Individuals might want to use financial calculators or the TVM formulas to compare investments or choose between paying down debt and investing. The concept could also be helpful if you’re borrowing money or considering how to pay off debt.
For example, you might have $15,000 in credit card debt with an average 20% APR. You know you may be able to use a debt consolidation loan to save money by lowering your interest rate, but you’re not sure which loan offer to choose:
Loan A is for $15,000, and it has a 14% APR and a three-year term. It has a $513 monthly payment and you’ll repay $18,456 overall.
Loan B is for $15,000, but it has a 16% interest rate and a five-year term. It has a $365 monthly payment, and you’ll repay $21,886 overall.
Loan A costs $148 more each month for three years. But once the loan is paid off, you’ll pay $365 less each month during years four and five, since you’re no longer making payments. Additionally, while Loan B has a lower monthly payment, it costs $3,432 more overall. Keep in mind, these examples do not take into account origination fees or prepayment penalties.
Why Is It Important to Understand the Time Value of Money?
When you’re faced with a specific financial decision, such as which loan offer to accept, the TVM calculation on its own might not give you the answer.
For example, regardless of how much the TVM calculations say a sum is worth today versus after a period of time, you might want a loan with a low monthly payment because you know your rent is about to increase. Or, you might be okay with a high monthly payment because you know it will lead to paying off the loan sooner and paying less interest overall.
However, it can still be helpful to think about how access to cash is valuable. And how, in general, the money you have today could be worth more than the money you might have in the future.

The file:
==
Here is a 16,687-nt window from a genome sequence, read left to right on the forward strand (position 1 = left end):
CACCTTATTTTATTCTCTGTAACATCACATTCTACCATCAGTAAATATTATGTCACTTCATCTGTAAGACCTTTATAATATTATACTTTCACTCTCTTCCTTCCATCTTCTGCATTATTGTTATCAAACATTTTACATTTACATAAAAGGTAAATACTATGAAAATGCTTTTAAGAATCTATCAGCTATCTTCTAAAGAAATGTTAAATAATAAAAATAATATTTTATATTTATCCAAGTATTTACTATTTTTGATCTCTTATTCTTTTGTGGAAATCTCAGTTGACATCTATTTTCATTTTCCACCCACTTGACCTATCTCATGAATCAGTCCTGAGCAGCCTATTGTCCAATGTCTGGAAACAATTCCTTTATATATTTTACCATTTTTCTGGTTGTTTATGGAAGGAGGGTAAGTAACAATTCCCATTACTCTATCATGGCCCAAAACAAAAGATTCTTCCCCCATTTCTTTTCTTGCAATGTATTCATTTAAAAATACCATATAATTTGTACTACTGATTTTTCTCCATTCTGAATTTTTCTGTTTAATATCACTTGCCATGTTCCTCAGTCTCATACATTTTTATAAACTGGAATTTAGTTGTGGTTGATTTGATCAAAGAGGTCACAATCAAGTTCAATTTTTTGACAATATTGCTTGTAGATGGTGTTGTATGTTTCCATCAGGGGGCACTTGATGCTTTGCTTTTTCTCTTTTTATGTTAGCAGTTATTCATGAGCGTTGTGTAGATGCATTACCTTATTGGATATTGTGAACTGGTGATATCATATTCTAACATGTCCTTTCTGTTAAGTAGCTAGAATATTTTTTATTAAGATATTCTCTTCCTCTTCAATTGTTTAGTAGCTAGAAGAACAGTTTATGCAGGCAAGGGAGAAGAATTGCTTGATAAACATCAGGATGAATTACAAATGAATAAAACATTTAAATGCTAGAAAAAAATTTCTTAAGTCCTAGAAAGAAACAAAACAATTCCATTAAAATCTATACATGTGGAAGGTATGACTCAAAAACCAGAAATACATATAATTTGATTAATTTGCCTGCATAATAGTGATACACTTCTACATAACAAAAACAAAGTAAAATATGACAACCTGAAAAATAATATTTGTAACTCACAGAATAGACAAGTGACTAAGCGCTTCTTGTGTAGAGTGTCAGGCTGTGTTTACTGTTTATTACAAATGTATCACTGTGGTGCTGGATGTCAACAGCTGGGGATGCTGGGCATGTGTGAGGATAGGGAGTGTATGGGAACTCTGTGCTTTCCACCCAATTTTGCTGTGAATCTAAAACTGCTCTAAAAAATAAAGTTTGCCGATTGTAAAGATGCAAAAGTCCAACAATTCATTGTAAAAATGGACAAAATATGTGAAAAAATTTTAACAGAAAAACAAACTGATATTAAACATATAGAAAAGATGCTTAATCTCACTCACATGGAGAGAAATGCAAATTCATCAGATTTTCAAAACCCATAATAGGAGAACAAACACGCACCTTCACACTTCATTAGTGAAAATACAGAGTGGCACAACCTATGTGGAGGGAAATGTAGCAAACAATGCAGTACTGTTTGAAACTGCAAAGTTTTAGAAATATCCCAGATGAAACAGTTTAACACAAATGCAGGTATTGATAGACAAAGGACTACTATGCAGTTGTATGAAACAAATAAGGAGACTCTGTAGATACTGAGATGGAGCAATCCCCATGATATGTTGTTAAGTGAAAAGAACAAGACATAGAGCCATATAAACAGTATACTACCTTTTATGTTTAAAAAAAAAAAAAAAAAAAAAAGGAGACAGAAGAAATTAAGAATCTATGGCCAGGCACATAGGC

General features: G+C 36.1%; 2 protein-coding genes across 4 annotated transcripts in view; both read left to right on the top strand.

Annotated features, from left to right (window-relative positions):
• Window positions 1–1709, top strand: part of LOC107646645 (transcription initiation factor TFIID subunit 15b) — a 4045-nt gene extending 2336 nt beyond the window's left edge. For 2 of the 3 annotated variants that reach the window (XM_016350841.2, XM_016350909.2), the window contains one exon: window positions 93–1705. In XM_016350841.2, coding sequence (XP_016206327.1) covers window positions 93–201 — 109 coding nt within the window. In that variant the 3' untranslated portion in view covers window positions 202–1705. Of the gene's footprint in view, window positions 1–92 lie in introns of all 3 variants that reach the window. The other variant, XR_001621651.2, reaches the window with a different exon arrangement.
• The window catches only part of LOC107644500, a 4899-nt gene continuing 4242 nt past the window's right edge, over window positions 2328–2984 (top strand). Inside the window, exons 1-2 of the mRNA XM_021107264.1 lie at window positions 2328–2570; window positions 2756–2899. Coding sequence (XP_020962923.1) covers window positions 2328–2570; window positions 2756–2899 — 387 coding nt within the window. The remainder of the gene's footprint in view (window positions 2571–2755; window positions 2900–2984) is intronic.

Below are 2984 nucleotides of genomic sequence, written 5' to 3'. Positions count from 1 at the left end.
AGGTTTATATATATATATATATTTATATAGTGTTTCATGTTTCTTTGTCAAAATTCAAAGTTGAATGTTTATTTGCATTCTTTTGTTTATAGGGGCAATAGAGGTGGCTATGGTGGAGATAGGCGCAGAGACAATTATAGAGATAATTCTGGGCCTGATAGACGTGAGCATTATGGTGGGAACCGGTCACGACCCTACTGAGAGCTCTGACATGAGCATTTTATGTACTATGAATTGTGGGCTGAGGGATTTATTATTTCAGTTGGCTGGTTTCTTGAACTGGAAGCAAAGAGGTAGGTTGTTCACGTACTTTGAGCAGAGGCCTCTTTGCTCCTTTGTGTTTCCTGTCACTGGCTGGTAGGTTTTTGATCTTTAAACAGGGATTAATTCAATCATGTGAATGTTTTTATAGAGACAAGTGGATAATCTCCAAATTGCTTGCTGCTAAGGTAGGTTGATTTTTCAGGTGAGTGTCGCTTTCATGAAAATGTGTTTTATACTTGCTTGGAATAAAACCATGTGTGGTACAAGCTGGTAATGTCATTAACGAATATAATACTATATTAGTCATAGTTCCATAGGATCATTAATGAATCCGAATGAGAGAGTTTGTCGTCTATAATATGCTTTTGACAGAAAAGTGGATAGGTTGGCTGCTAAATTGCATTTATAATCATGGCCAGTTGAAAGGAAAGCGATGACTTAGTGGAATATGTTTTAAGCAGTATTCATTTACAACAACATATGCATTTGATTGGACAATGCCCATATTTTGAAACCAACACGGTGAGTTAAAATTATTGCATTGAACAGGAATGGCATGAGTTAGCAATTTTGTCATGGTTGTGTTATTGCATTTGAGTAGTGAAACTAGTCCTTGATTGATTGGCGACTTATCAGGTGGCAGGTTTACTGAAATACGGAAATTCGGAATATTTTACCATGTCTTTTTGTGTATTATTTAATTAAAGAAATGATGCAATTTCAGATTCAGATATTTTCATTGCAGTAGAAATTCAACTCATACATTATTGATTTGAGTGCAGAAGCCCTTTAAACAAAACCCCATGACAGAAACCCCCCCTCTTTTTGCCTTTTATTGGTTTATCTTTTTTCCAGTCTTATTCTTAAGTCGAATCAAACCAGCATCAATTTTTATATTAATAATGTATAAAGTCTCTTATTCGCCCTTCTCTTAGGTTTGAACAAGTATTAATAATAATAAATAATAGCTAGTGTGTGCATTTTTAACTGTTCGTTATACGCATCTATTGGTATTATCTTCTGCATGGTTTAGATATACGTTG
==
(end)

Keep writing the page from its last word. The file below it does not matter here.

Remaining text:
The Bottom Line
The time value of money is the idea that money is worth more today than it will be worth in the future. There are several TVM formulas you can use to determine the current value of money from the future, or the future value of money today.
TVM equations and outputs can be an important piece of comparing investment opportunities. Additionally, it can be helpful to consider the concept when you’re making other financial decisions, such as whether to consolidate debt.
Time Value of Money FAQs
1. How does time value of money affect personal loans?
The TVM doesn’t directly affect your personal loan, but it can be a factor in deciding between different loan options. Consider whether you’d like to have more money today or pay off the loan sooner and save on interest.
2. How can lenders help you benefit from the time value of money?
Money that you have access to today may be worth more than the money you have in the future, and lenders can give you access to more money. However, you’ll need to compare how much you pay for financing to how much you can earn from saving or investing your cash.
3. How does the time value of money apply to car loans?
When taking out a car loan, consider the TVM and whether it makes sense to finance none, part, or all of the purchase. For instance, even if you have the money available, it might make sense to finance the purchase with a 0% APR offer and save or invest the money you have on hand.